Telecommunications giant AT&T announced Sunday it plans to buy satellite-television provider DirectTV for $48.5 billion. The deal will combine the 5.7 million AT&T U-Verse TV customers with DirectTV’s 20 million customers.
AT&T CEO Randall Stephenson hailed the deal as good news for the company and consumers.
"This is a unique opportunity that will redefine the video entertainment industry and create a company able to offer new bundles and deliver content to consumers across multiple screens," he said.
Upon completion of the merger DirectTV will operate as a subsidiary of AT&T. The company’s headquarters will remain in El Segundo, Calif.
Combining the two companies will create the second largest pay-TV provider in the country. The number one spot is held by Comcast, who purchased its rival Time Warner Cable earlier this year for $45 billion.
That trend of consolidation has many industry analysts and consumer advocates worried.
"The industry needs more competition, not more mergers," John Bergmayer, an attorney at consumer advocacy group Public Knowledge, told USA Today. "The burden is on AT&T and DirectTV to show otherwise.”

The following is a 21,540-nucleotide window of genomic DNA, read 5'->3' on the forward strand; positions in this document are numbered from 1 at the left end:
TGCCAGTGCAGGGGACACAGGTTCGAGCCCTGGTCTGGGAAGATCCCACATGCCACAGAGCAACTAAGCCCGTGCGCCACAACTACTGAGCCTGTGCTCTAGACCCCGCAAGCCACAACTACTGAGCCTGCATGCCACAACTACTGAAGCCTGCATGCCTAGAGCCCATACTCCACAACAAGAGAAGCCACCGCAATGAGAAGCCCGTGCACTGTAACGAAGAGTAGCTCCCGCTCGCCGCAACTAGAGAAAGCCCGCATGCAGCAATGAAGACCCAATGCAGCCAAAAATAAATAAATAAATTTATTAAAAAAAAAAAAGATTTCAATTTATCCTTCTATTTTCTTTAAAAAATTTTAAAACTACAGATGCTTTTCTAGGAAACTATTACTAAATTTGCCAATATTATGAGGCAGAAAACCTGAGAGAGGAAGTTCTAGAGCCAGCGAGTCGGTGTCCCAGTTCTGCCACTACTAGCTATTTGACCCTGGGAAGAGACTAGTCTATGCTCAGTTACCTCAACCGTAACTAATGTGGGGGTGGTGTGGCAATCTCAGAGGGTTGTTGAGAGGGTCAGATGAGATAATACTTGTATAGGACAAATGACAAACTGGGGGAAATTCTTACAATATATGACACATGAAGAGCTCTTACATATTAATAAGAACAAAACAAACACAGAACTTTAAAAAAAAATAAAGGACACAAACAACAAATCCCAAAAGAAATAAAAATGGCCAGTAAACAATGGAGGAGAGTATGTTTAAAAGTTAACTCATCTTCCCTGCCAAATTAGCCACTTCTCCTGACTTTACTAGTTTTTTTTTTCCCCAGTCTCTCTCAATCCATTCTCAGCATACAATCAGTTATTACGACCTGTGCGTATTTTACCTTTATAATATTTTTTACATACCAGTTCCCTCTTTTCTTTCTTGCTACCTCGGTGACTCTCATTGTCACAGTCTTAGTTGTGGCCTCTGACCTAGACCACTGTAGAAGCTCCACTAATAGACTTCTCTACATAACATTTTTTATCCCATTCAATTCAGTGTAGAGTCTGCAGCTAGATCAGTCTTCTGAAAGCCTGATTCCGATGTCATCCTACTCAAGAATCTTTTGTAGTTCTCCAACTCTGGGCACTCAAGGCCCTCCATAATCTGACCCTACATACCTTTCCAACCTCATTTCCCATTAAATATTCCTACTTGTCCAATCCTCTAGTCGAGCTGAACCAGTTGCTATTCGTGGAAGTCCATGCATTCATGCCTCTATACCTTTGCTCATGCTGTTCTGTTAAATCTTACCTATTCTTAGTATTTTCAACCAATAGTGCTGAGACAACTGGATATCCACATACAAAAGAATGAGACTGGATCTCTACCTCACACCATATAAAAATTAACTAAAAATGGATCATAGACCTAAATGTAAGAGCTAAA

Some say that the merger of Comcast and Time Warner is justification enough for the AT&T deal to proceed. But Delara Derakhshani, a policy counsel with Consumer Reports, told Reuters that argument is problematic.
"You can't justify AT&T buying DirectTV by pointing at Comcast's grab for Time Warner, because neither one is a good deal for consumers,” she said.
"This is not Comcast-Time Warner Cable round two," said Amanda Wait, a former antitrust attorney at the Federal Trade Commission.
The difference in the two deals is that, by purchasing DirectTV, AT&T is actually eliminating a direct competitor. Comcast and Time Warner, by contrast, were not operating in the same markets and were not directly competing.
That distinction may give regulators pause. To sweeten the deal for them, though, AT&T has agreed to expand broadband service to rural areas. It will also guarantee sustained broadband speeds and adhere to so-called net neutrality rules.
Should regulators give the merger the green light, company officials expect the deal can close within a year.
Shares of DirectTV have surged 12 percent in recent weeks as rumors of the deal began to circulate.